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V.

the fteps that lead to it. Would we be DISC. eafy in our thoughts, and mafters of ourfelves; would we efcape from the tyranny of the most pernicious of paffions; would we poffefs a clear imagination, an undisturbed judgment, and an unruffled temper; would we perform all the focial offices with alacrity and pleasure; would we relish the comforts of life, and not feel the weight of its troubles; would we, in a word, enjoy ferenity and complacency of mind ourselves, and diffuse them around us, wherever we go? All these are the privileges of cheerfulness, and unanswerable reasons why we should cultivate that disposition in our own hearts, and prefs the neceffity of fo doing on all our acquaintance.

A third argument in favour of cheerfulnefs may be deduced from a furvey of the world in which we live, and in which we find things framed not only for neceffity, but pleasure; not only for ufe, but beauty. The lights which God hath " fet in the fir"mament of heaven, to divide the day from "the night, to be for figns, and for seasons,

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DISC. «for days, and for years," while they answer
all those purposes, according to his ordi-
nance, do, at the fame time, cheer and de-
light us, by their splendid appearance. The
bloffoms of the spring, which serve to pro-
tect the infant fruit; the glories of summer,
which mature and bring it to perfection;
and the riches with which autumn over-
fpreads the face of a country, contribute as
much to the fatisfaction of the beholder, as
they do to the husbandman's advantage.
The fame genial power which brings food
out of the earth for the nourishment of the
animals that walk upon it, arrays it in a co-
lour the most agreeable and refreshing to the
eye of man. And let any one, who walks
forth, at the
proper season of the year, to
contemplate the creation in its beauty; who
beholds the brightness of the fun, the clear-
ness of the sky, the verdure of the earth,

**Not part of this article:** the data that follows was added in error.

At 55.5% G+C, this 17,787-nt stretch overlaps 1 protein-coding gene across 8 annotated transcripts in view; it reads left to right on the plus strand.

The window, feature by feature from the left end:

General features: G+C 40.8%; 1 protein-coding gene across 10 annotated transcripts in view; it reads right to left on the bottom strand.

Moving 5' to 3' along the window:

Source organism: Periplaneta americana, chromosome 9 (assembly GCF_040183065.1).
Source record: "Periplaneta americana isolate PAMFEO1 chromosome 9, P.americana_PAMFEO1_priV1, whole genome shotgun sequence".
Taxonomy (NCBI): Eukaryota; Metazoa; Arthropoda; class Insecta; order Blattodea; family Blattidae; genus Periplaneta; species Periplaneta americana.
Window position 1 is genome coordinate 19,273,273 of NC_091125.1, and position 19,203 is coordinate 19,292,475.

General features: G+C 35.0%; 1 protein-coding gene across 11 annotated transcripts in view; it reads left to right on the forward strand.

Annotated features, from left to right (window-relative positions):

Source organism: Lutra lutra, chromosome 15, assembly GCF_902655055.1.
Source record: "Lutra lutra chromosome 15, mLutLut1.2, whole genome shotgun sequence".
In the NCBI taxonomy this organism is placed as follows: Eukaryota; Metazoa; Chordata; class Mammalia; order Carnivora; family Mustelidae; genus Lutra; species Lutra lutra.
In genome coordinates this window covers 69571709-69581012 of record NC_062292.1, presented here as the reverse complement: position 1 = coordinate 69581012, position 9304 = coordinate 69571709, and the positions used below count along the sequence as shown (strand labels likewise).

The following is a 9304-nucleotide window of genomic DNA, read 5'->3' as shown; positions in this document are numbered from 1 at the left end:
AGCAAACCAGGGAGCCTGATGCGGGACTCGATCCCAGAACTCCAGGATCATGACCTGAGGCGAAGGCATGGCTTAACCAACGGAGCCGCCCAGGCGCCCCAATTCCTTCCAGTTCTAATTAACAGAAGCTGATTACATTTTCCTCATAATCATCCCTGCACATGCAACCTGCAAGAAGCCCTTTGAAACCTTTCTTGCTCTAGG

well watered paftures clothed with flocks,
valleys covered over with corn, and woods
refounding with the mufic of birds; let fuch
an one determine (to use the words of an
elegant and pious writer upon the subject)
"whether Providence defigned, this world
"fhould

V.

"should be filled with murmurs and repin- DISC. ings, or that the heart of man should be in"volved in gloom and melancholy"." Certainly the Pfalmift was of another opinion, whose description of the pleafing objects, with which nature abounds, may fupply their abfence, and make them present to our minds:

"He fendeth the springs into the valleys, "which run among the hills. They give "drink to every beaft of the field; the "wild affes quench their thirst. By them "shall the fowls of heaven have their habi

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tation, and fing among the branches. He "watereth the hills from his chambers; the "earth is satisfied with the fruit of thy "works. He caufeth the grafs to grow for

the cattle, and herb for the service of "man, that he may bring forth food out of "the earth; and wine that maketh glad the "heart of man, and oil to make his face "to shine, and bread which strengtheneth "man's heart." A furvey of creation drove away all fadness from the heart of David, and filled it with admiration, joy and glad

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nefs.

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DISC. nefs. "O Lord," fays he, "how manifold are thy works! In wisdom hast thou "made them all; the earth is full of thy "riches!—I will fing unto the Lord, as long as I live; I will fing praise unto my "God, while I have my being. My medi"tation of him fhall be fweet; I will be "glad in the Lord." A refolution, so just and well founded, fuggefteth to us a

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Fourth argument on the behalf of a cheerful difpofition of mind, as it is a duty we owe to our Maker, who hath placed us in a world thus stocked with objects, capable of infpiring complacency and delight. For it was, doubtless, his intention, that, by contemplating the beauties and glories of the creation, we might be led to make suitable returns of gratitude and thankfulnefs to the Creator. But gloom and melancholy will never fuffer emotions like these to arife in a mind, of which they have taken poffeffion. Such a temper, therefore, when it is become a fixed and fettled one, appears not only to be to the laft degree inconvenient

V.

convenient and tormenting, but to have a DISC. manifest tincture of impiety. To receive the gifts of Heaven with a four aspect and a fullen filence, what is it but to throw them back, with difdain, to the bountiful Donor, declaring, that we will have none of them? It is the rebellious obftinacy of a wayward child, against the gracious offers of the moft indulgent of fathers. Whereas a cheerful ftate of mind (to use the words of the excellent writer before cited) is "a conftant "habitual gratitude to the great Author of "nature; an implicit praise and thanksgiving "to Providence under all it's difpenfations; a kind of acquiefcence in the state where" in we are placed, and a fecret approbation "of the divine will in it's conduct towards "man. The cheerfulness of heart which fprings up in us from the furvey of na"ture's works, is an admirable preparation "for gratitude. The mind has mind has gone a great

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way towards praise and thanksgiving, that "is filled with fuch a fecret gladnefs. A grateful reflection on the fupreme Caufe "who produces it, fanctifies it in the soul,

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